CSUN’s Hip Hop Culture Club invites the appreciation of music as art

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CSUN’s Hip Hop Culture Club invites the appreciation of music as art

The Hip Hop Culture club meets every Tuesday to discuss plans for their next Mixers.

The Hip Hop Culture club meets every Tuesday to discuss plans for their next Mixers.

The Hip Hop Culture club meets every Tuesday to discuss plans for their next Mixers.

The Hip Hop Culture club meets every Tuesday to discuss plans for their next Mixers.

Hannah Brunelli

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CSUN’s Hip Hop Culture Club meets every week to discuss the ways in which hip hop appreciation can bring people together as a community.

“It’s a new vision on hip hop and art,” said business management major Oscar Cortez. Cortez is the club’s DJ and provides the music for most of the events, he said. The club was created two years ago by CSUN graduate Timothy Rhyme and has become a platform for students to come together and bond around music, he said.

“We have a lot of tools available. We got producers, we got rappers, we got engineers, we got the studio. We’re just trying to keep the art alive,” said CTVA major Quinn Fernandez. Fernandez, whose artist name is “Matua,” wants students to know that the Hip Hop Culture Club provides a platform for meeting other people who share an interest in hip hop.

The club holds monthly events called “The Mixers” in the USU Games Room, intending to bring people together to socialize and perform their original raps and verses.

“We try to provide a platform for artists who don’t know where to start,” Cortez said. Each of the mixers give two or three breaks in between performers to give people a chance to interact and make connections with others. The events are treated like an open mic, where there is a set list and people can add on later if they want to perform, Cortez said.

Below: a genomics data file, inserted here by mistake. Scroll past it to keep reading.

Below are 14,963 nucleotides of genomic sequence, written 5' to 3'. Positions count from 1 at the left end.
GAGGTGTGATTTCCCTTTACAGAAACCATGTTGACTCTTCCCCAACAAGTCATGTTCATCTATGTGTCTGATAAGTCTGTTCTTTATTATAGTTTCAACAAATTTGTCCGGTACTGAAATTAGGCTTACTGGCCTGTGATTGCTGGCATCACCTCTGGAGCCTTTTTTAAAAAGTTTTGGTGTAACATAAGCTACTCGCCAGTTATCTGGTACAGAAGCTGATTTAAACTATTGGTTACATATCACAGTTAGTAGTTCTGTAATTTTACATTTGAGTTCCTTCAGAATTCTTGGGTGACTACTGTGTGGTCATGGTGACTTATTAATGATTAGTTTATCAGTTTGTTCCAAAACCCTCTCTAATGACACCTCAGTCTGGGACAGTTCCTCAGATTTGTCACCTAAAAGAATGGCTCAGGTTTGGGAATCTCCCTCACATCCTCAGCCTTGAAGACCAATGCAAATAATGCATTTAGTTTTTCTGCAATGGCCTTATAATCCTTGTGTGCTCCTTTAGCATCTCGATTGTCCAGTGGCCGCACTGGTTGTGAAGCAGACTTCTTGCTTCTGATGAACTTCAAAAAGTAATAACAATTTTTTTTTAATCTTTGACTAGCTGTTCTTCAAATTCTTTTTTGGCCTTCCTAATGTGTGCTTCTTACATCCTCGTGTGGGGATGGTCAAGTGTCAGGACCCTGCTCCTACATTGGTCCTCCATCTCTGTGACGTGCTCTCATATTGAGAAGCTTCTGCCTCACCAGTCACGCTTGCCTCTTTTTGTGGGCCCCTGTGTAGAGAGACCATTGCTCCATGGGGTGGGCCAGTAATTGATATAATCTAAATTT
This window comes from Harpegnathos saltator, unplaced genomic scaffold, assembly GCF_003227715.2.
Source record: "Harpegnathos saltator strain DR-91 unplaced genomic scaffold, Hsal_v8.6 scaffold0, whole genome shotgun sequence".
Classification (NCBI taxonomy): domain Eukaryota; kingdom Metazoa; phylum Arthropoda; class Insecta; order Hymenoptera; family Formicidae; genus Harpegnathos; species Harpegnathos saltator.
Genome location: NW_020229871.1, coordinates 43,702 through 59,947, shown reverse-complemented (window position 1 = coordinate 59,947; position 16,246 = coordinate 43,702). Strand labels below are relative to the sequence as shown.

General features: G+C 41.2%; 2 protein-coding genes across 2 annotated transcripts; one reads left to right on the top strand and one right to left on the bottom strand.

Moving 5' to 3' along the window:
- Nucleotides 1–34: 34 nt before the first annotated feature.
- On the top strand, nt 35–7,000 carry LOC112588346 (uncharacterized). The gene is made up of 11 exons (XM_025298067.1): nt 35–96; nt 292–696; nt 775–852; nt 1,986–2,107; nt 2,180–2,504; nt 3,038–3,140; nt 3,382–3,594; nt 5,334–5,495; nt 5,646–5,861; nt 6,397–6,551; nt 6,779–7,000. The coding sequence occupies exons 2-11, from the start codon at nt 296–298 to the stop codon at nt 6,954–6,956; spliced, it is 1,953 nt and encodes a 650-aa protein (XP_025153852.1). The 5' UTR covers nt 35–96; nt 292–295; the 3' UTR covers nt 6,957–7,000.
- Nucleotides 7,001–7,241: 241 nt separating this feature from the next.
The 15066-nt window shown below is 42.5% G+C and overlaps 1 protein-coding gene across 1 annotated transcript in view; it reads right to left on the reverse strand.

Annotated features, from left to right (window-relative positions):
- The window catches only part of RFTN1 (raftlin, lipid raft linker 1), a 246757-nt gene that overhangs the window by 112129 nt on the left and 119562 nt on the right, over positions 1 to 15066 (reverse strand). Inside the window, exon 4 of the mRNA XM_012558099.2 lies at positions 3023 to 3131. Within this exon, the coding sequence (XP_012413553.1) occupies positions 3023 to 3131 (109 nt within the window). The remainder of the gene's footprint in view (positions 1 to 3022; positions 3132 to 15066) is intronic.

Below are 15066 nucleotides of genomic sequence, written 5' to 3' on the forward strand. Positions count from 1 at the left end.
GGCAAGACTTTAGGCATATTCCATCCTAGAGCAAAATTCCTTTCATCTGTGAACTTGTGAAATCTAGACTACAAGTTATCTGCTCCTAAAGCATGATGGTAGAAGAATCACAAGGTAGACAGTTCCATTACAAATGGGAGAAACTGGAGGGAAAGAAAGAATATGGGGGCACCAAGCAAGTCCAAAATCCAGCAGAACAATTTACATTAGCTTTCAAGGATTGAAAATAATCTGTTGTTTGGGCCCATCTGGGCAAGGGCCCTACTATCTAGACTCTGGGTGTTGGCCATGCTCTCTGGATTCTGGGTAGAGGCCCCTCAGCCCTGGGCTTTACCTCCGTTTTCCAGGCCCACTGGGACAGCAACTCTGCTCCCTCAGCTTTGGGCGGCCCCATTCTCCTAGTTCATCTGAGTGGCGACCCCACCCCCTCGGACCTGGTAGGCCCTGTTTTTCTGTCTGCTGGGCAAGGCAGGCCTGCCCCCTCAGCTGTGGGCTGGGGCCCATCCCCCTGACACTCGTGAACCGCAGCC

“You can join the club if you like hip hop, period,” said club president Gabriel Luansing. Luansing became the president of the club at the beginning of this semester and encourages anyone who is interested to join the club. People can join if they make their own raps or if they are just fans of hip hop, he said.

Luansing writes his lyrics down when he gets the right mood.

“I get a lot of inspiration from certain artists and just listening to music,” he said. Luansing’s artist name is “Mr. Master” and one out of his many favorite artists to listen to for inspiration is Royce da 5’9.

“It’s nice to get to interact with people who have a fascination for hip hop,” Asian American studies major Von Bondoc said. Bondoc has been in the club for about a year and has been interested in hip hop for 10 years, he said. Bondoc, whose artist name is “Nonaizen,” said he writes lyrics inspired by the ups and downs in life. He thinks it’s important for people to listen to something they can relate to, Bondoc said.

The club meets in the Sierra Hall room 279 every Tuesday at 4 p.m. to talk about plans for the next mixers and sometimes brings in guest speakers to talk about what it’s like being in the industry, Cortez said. The club also meets every Wednesday in front of the Oviatt library to showcase rappers on campus. In the future, the club hopes to be able to spread out to more college campuses and be able to incorporate art and film into the music, Cortez said.

“We all just talk to each other about our art and everything, and give each other advice and try to boost each other up,” Fernandez said. “We try to bring out the best in everyone.”

The club is less concerned about discussing only hip hop music. The club is more interested in being a place for students to feel like they’re a part of a community that was made from the appreciation of music, Luansing said. Students can attend the next Hip Hop Culture Club mixer on April 28 at 8 p.m. in the USU Games Room.